Weight and its effects on the female triathletes performance 

When we use the term ‘weight and performance’ in the same sentence, it traditionally conjures up negative thoughts like fat, heavy and slow to name just a few. In elite level triathlon there is a strong movement towards the belief that lighter means faster. 

Is weight really the negative its being made out to be or is weight being viewed too much as a black and white issue when the truth to its role in elite triathlon performance can only be found in the grey areas.  

Also what are the physiological and psychological issues that accompany weight?  As a coach is there a better way to approach body composition for the purpose of improving performance rather than the current “less is more” approach that is so quickly being adopted?  Coaches seem to be without thought to the consequences of the individuals they are dealing with and the effect on their health and well-being in the long term.  

As coaches it is our primary role to provide a safe training environment in which our athletes can develop to their full potential rather than the short term fix that weight loss can represent.  

Before you read on ask yourself is your goal as a coach to create “short term success this season” or is the goal “a successful career”, which is more important? If the answer is the latter then this article may very well change your approach and view of weight and its relation to performance at an elite level.  

The issue of weight is in front of us every day through the news media and we have become ultra sensitive to the perception of weight and how people view us relative to it. It has the ability to create numerous negative psychological issues when handled incorrectly by people in positions of power.  Eating disorders such as bulimia and anorexia are often common.  

This issue however for athletes needs to be viewed differently.  While many coaches still look at weight in the same way the media portrays it, I believe it is important for coaches not to look at athletes in this way but rather in relation to the targeted end product, speed, power and race day results.  

For athletes it is important to view weight not in terms of ‘lighter is better’ but rather in terms of power to weight ratios. The body’s composition effects buoyancy in the swim, functional and peak power on the bike as well as heat dissipation and mechanical efficacy on the run.  

So if we look at an athlete from a power to weight point of view and assume that a higher power to weight ratio is going to give better results on race day then it is important to look at the individual components of this.  You can improve this ratio by decreasing weight but you can also improve this ratio by increasing the power side of the equation. With this in mind it is important to then view these two sides of the equation in terms of the associated negative and positives to the athlete. While increasing power has very few negative issues associated with it decreasing weight is a potential minefield.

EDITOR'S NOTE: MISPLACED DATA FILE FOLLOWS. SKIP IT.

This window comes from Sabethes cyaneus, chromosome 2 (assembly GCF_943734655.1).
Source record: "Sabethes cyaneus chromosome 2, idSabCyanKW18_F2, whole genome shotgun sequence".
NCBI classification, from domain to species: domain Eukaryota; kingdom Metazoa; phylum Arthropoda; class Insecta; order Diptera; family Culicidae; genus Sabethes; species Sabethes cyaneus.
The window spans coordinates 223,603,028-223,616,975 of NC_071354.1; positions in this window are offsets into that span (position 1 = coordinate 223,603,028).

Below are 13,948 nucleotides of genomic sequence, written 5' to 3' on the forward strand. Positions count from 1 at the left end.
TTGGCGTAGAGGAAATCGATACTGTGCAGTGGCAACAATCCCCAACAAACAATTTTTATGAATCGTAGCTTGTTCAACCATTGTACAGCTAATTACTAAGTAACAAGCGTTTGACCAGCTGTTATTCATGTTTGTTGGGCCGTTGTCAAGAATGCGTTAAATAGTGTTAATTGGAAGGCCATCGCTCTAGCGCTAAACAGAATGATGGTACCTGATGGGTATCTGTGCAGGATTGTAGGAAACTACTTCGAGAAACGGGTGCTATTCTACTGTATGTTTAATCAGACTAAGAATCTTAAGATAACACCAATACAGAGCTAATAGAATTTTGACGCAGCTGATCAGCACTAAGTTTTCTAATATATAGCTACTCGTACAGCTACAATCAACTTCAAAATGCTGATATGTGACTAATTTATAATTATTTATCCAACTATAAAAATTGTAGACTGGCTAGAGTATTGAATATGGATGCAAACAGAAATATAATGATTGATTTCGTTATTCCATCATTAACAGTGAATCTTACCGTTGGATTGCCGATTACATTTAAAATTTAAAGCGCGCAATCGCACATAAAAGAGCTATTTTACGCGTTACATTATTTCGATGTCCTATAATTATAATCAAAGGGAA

We are all very aware as coaches of how simple weight loss can turn into disordered eating and then into an eating disorder particularly with our female athletes. How we approach weight loss is critically important.  

First, from a psychological point of view you have to be hypersensitive to the approach of weight loss. You simply cannot approach the subject from a personal self image point of view i.e. you shouldn’t say “I think you need to loose weight if you are going to be an elite athlete”. This coupled with the media and social stigma attached to weight will lead to lowering of an athletes self belief and the way they view themselves. If this happens then the goal of improving power to weight profiles becomes secondary to goal of dropping weight.   

A better and more productive way of approaching this issue is from a performance stand point. Ask the athlete what they feel is an ideal race weight for them and over what period of time they believe they should be targeting this weight and body composition. This creates in the mind of the athlete a stopping point for the weight loss and also allows the issue to be viewed in relation to performance rather than self image. 

Regardless of how you approach this topic with athletes there are still risk factors particularly with female athletes. We are all familiar with the Female Athletes Triad outlined in the diagram below. Disordered eating, leads to loss of the menstrual cycle (amenorrhea) and then to bone calcium loss which will eventually lead to stress fractures and a high injury profile in training.